GVREB has been issuing month-end press releases in the style of the REBGV using entirely factual data and anecdotes, but without the same spin. You’ll find last months press release here.
As we near the end of the month the GVREB team is looking for information to be included in the press release for April. Here’s their message:
April is almost over. As the GVREB will release the monthly stats promptly on May 1, we are seeking industry insiders to give factual and unbiased stories of the market.
You will not be named and you don’t have to identify yourself. The release is not intended to be biased but to state the facts. In order for this to continue to be more useful to the public than the biased release from REBGV (they are not to be confused with GVREB) we need to have these stories.
I would prefer these to come directly from people in the industry with real stories. The most important is to say what they see is changing. It is the changes that are interesting.
Preferred industries are:
1.) Mortgage Brokers 2.) Bank Mortgage loan officers / credit risk managers 3.) Real estate agents (your factual and unbiased opinions are helpful). 4.) Builders of single family homes (professional or one-off amateurs) 5.) Condo project mass marketing agents (standard or groupon model acceptable) 6.) Helicopter Pilots (preferred if colour is yellow).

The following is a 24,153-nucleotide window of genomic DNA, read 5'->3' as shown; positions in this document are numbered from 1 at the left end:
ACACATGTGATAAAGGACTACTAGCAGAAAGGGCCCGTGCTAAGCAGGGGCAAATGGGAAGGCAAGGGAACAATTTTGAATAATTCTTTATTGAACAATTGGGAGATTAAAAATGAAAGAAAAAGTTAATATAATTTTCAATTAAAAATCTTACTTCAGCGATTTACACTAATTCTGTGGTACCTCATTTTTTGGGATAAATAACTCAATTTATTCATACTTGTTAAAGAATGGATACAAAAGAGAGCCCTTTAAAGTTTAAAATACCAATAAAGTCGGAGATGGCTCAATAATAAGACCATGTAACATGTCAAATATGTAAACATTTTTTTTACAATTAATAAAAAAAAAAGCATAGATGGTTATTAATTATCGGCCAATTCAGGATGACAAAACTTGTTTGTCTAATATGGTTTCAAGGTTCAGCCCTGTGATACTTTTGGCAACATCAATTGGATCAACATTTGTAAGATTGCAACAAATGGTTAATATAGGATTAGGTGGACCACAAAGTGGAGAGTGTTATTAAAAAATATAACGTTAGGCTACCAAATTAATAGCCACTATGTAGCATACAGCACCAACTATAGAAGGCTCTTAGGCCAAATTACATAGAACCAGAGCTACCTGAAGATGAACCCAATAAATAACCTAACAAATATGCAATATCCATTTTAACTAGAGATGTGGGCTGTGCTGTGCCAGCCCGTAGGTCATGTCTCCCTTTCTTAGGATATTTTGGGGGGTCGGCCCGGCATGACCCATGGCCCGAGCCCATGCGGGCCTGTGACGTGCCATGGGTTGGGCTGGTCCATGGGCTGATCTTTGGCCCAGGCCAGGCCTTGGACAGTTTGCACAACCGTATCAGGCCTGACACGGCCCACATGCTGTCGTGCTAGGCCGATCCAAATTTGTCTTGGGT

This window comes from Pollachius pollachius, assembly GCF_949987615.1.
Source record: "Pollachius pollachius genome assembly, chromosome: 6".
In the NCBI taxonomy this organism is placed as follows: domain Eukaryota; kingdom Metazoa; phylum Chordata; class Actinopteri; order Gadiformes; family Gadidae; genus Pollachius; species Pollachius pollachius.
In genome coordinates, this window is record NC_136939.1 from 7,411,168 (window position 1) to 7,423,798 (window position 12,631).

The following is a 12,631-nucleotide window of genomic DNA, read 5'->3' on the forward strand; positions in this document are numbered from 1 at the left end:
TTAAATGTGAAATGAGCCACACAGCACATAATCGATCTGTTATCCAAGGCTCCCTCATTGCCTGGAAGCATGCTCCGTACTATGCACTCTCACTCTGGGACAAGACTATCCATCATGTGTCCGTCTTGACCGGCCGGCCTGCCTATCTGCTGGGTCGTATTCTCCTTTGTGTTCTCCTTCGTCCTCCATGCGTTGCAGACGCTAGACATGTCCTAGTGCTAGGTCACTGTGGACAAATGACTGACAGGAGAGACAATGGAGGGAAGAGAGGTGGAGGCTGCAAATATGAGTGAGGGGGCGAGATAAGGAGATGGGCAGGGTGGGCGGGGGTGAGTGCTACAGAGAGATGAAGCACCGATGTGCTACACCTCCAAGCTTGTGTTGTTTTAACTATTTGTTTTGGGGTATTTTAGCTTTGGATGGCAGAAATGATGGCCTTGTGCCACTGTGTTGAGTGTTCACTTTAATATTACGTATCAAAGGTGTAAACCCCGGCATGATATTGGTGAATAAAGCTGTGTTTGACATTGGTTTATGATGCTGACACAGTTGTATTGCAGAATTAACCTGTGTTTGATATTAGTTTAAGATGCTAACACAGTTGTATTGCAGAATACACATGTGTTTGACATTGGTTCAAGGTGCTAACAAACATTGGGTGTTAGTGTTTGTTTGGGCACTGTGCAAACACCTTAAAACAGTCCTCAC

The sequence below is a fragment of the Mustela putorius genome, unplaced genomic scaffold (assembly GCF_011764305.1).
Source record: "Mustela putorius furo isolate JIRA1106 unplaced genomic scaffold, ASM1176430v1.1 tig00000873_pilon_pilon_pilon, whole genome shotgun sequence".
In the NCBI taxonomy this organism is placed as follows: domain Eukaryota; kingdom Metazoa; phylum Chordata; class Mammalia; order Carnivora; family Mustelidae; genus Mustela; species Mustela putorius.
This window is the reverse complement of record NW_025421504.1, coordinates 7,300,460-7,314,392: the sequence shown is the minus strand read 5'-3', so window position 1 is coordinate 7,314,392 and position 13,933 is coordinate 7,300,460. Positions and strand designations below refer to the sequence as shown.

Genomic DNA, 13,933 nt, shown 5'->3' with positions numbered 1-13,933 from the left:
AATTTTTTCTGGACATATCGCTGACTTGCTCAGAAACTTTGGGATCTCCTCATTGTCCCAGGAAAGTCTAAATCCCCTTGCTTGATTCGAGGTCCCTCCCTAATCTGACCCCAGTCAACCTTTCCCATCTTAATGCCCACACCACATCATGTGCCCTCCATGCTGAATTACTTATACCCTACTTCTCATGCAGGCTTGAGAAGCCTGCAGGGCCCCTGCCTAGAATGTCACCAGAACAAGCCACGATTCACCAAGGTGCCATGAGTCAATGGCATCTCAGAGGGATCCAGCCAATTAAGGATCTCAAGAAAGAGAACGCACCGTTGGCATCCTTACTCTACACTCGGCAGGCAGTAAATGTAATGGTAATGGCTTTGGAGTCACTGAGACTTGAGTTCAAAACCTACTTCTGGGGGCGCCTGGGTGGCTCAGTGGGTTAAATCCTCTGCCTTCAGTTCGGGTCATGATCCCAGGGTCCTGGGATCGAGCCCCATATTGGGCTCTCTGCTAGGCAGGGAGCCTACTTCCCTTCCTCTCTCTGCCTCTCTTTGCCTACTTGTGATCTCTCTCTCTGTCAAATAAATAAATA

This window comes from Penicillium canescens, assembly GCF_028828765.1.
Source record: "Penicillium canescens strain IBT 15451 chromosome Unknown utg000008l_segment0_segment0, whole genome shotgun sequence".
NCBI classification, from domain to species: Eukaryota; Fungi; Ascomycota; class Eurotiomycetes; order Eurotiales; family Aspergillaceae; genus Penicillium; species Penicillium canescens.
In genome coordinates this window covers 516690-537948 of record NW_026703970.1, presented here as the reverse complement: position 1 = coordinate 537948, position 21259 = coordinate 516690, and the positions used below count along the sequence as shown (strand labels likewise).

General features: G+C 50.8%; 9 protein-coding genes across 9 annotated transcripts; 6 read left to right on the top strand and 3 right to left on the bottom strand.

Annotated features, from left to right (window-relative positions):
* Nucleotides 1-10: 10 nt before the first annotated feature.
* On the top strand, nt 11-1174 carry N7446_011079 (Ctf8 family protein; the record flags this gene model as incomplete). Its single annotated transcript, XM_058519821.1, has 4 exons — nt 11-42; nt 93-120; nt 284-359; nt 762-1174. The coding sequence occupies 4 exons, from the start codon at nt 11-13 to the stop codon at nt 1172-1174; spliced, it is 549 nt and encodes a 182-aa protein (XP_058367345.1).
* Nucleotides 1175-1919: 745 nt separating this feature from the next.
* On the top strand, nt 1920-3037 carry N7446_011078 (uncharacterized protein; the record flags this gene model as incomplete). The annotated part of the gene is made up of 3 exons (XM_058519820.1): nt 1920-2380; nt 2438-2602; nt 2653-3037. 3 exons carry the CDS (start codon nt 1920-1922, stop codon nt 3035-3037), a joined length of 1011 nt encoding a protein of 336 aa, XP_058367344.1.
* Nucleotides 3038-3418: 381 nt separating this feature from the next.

Press release will be completed on Sunday night so please send your stories as soon as possible so they can be vetted for truth.
An Observer has started up a new Vancouver RE blog focused specifically on tracking price drops!
Right now at vancouverpricedrop you’ll find number of asking price drops by area and a ‘top eleven’ list of price drops in the Vancouver and Fraser Valley region.
These drops are all over the map, some have dropped asking price by a million and are still a million over assesment. There are a couple that seem serious though with new asking prices several hundred thousand dollars under assessed value.
It’s fantastic to see a new addition to the Vancouver bubble blog crowd, especially one that is focused on specific data. Looking forward to watching this one in the future!
Another great post by Piggington. Apply it to you know where.
The bubble beneficiary sectors, so named because they grew like weeds as a result of the housing boom, are: construction, finance (which includes real estate transactions), and retail (not directly related to housing like the other two, but a bubble beneficiary nonetheless as a result of vigorous home equity-financed consumer spending). In the graphs below, I have grouped these three sectors together as the “Housing Bubble Sectors” and charted the change in their size alongside that of the non-bubble private sector industries and government.
Those excess jobs are gone for good, now that the bubble is no longer with us. They never should have existed to begin with. We would have been far better off if all the labor and resources that were squandered on the housing bubble were instead put to uses that could have generated a sustainable increase in society’s long-term prosperity. As a bonus, we would have avoided a big crash, too.